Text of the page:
Putting muscle behind 'Thank you for your service'

Putting muscle behind 'Thank you for your service'
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The words “Thank you for your service” are commonly heard to acknowledge those who serve or have served their country. The words are most welcome and go a long way toward acknowledging the sacrifice those in uniform make each day in putting their lives on the line for our country.

Unfortunately, these words were not uttered 50 years ago when U.S. troops returned from Vietnam. Instead, people such as myself who returned from that war were spit on, cursed at and even physically assaulted by ungrateful Americans. It certainly was an ugly period in our nation’s history.

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But, as welcome as that phrase may be today to service members, it rings hollow for some of our decision-makers. Budget analysts in the Congressional Budget Office (CBO), looking for ways to solve our nation’s growing budget deficit, have proposed slashing benefits promised to those who serve in the armed forces and military veterans (along with their families). That would be catastrophic — a dramatic drop in morale, resulting in a drop in retention. The Army already is in shoal waters with difficulty meeting recruiting goals. The other services will not be far behind. Who wants to join an organization that reneges on its promises?

Here are just a few of the actions identified by the CBO for consideration in the Department of Defense budget between now and 2028:

  • Capping pay increases in basic military pay for service members even though the law states military pay must be aligned with the Employment Cost Index (ECI), currently 3.1 percent;
  • Reducing housing allowances to only 80 percent of average housing costs in a geographic area;
  • Reducing the number of military medical personnel by 17,000, which could affect the military mission and medical care in the field, as well as medical care promised to dependents and other beneficiaries;
  • Disproportional fee increases to TRICARE, the health care program for uniformed service members, retirees and their families, who already have accumulated several unannounced fee increases. With the reduction of military medical personnel discussed above, this means more reliance on civilian medical care and unanticipated out-of-pocket costs for beneficiaries.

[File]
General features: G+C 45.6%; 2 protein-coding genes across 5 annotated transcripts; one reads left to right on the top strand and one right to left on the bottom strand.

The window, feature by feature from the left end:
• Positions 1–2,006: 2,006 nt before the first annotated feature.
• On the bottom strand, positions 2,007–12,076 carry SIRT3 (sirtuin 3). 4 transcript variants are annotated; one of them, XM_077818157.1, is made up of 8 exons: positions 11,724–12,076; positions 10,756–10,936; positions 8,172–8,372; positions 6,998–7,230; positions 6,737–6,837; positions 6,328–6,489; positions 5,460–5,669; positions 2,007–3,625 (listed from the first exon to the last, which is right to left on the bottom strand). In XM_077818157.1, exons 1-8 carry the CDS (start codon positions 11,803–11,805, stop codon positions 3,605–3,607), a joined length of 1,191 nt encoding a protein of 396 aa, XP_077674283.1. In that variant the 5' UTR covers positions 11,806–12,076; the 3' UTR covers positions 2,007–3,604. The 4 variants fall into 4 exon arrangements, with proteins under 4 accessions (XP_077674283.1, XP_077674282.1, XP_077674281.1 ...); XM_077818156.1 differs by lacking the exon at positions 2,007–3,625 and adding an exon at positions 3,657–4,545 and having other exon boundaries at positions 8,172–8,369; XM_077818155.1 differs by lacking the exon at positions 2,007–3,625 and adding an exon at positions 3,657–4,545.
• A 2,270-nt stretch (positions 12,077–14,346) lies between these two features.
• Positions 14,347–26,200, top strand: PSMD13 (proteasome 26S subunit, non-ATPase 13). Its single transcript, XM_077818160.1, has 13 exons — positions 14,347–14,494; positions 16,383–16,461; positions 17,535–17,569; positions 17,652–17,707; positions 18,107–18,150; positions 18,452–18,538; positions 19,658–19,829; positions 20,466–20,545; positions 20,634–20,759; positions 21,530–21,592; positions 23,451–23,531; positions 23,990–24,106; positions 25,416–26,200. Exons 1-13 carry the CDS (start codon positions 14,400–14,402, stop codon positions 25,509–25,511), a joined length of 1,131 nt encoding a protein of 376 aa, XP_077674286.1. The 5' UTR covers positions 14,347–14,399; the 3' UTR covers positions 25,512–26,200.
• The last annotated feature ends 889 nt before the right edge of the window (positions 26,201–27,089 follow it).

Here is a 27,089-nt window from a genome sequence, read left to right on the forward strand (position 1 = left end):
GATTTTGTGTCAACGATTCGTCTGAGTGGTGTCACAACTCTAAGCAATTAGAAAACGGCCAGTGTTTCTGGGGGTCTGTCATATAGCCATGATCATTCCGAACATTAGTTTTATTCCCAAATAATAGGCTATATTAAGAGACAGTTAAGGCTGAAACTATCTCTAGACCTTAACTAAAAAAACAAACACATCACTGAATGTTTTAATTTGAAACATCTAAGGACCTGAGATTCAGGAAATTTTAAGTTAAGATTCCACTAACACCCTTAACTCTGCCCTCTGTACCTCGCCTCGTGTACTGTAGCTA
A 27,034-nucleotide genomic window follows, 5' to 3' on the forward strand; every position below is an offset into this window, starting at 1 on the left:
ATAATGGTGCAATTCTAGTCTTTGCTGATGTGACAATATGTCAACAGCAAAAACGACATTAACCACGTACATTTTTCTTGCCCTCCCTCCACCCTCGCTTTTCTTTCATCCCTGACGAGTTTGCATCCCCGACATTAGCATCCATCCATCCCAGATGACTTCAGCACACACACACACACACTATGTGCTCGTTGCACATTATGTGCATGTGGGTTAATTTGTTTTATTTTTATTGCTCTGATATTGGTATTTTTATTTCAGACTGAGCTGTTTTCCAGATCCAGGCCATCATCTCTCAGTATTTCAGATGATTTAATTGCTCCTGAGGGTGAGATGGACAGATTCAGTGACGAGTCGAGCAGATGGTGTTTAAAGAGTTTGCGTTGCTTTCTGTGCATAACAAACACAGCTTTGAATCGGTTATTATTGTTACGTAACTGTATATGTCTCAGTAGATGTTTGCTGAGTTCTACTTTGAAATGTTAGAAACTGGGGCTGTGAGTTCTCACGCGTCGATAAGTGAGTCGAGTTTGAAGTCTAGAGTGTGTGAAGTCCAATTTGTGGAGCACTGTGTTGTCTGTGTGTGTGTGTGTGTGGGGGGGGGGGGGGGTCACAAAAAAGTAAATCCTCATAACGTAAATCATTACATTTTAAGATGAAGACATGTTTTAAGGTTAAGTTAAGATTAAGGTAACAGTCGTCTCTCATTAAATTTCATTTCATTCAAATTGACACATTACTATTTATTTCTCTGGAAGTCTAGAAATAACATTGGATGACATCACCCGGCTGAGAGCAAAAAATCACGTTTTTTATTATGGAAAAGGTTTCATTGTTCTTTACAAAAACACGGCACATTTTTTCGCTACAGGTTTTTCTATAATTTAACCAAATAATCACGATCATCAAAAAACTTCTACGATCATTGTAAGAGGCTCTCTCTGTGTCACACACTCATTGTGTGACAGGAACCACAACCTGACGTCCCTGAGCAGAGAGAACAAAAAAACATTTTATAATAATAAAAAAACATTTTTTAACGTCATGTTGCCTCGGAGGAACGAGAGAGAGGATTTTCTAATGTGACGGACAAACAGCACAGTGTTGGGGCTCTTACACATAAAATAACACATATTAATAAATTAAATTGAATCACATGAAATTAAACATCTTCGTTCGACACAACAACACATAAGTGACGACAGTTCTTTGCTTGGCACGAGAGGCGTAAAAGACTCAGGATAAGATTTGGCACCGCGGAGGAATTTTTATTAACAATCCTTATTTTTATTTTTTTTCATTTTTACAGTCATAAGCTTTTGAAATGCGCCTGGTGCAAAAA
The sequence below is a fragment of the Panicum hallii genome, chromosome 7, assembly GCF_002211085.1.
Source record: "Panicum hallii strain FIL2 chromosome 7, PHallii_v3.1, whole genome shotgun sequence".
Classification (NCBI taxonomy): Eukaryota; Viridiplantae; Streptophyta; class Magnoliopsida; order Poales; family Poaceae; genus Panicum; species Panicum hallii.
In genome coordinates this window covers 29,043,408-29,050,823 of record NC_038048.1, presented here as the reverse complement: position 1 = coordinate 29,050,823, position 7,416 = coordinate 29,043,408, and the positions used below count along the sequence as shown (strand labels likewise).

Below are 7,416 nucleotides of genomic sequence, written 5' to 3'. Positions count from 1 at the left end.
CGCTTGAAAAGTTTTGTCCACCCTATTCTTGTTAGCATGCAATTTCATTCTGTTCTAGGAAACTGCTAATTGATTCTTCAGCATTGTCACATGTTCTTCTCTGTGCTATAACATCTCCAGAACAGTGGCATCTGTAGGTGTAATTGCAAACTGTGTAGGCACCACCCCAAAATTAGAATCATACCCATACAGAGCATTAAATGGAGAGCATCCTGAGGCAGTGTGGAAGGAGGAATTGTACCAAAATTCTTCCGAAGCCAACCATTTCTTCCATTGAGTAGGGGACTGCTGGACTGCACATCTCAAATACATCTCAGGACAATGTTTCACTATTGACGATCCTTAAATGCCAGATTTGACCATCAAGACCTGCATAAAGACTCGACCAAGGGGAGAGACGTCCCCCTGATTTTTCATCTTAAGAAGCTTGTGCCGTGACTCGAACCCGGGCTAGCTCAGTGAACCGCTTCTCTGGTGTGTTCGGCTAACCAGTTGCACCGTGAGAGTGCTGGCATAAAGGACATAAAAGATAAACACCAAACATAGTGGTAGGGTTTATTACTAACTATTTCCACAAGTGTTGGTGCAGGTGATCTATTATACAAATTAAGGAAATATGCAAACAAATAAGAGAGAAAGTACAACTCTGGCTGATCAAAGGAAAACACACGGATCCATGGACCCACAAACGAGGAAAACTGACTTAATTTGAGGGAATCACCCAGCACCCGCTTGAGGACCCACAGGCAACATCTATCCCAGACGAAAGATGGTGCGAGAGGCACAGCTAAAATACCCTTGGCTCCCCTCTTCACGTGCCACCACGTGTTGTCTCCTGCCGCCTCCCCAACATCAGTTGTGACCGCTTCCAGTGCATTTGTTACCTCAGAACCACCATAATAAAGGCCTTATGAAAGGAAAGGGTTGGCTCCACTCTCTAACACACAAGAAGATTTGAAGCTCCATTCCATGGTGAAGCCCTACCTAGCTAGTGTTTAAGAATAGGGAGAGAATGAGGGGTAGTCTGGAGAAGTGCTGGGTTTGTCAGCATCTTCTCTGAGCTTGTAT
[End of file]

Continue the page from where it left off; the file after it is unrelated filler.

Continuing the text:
Military pay, benefits and health care often are seen as funding sources for other programs. But this must not be allowed to happen.

The nonprofit military support group Blue Star Families recently released its survey of 10,000 military families. It was clear the respondents have concerns about their health care in the military health care system. Two-thirds of respondents cited health care benefits as one of their top reasons for remaining in the military, but their satisfaction with their ability to access care in a timely manner is a concern. They cited long waits and rushed care — not good if you factor in a 17,000 medical personnel reduction.

Regarding compensation, only 10 percent of families surveyed said they could subsist on their service member’s salary alone. Sixty-two percent said they experience financial stress.

Widespread reports of squalid conditions in military housing — vermin, mold, lead paint, faulty wiring, radon contamination — among other issues are another concern. Military construction funds that would be used to fix these problems now are being considered for construction of the southern border wall.

The actions by the CBO, along with consideration of military construction cuts, equate to a breach of faith and trust. The reductions in benefits are reckless and reflect an easy way to counteract continued deficit spending by our Congress. The national debt is reaching critical mass and climbing. The CBO itself cites a budget deficit of $779 billion for 2018, raising our nation’s debt to 78 percent of our gross domestic product (GDP). So why should military people and their families be the pawns in the budget process?

It’s time for our political leadership to put some muscle behind “Thank you for your service.”

Tom Jurkowsky is a retired U.S. Navy rear admiral and sits on the board of the nonprofit Military Officers Association of America (MOAA), which advocates for a strong national defense and for military service members. He is an adjunct instructor at Anne Arundel Community College in Annapolis, Md.